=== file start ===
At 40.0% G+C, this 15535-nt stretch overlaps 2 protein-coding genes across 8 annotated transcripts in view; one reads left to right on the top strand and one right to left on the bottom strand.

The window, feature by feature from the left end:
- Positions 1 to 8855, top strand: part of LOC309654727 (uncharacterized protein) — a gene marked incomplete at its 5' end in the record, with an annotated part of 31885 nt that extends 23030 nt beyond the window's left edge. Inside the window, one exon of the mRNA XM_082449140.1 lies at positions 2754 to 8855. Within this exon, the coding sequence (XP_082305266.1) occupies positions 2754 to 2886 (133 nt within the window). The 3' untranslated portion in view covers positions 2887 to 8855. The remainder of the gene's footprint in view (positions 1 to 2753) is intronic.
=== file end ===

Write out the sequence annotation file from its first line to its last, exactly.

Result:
At 40.0% G+C, this 15535-nt stretch overlaps 2 protein-coding genes across 8 annotated transcripts in view; one reads left to right on the top strand and one right to left on the bottom strand.

The window, feature by feature from the left end:
- Positions 1 to 8855, top strand: part of LOC309654727 (uncharacterized protein) — a gene marked incomplete at its 5' end in the record, with an annotated part of 31885 nt that extends 23030 nt beyond the window's left edge. Inside the window, one exon of the mRNA XM_082449140.1 lies at positions 2754 to 8855. Within this exon, the coding sequence (XP_082305266.1) occupies positions 2754 to 2886 (133 nt within the window). The 3' untranslated portion in view covers positions 2887 to 8855. The remainder of the gene's footprint in view (positions 1 to 2753) is intronic.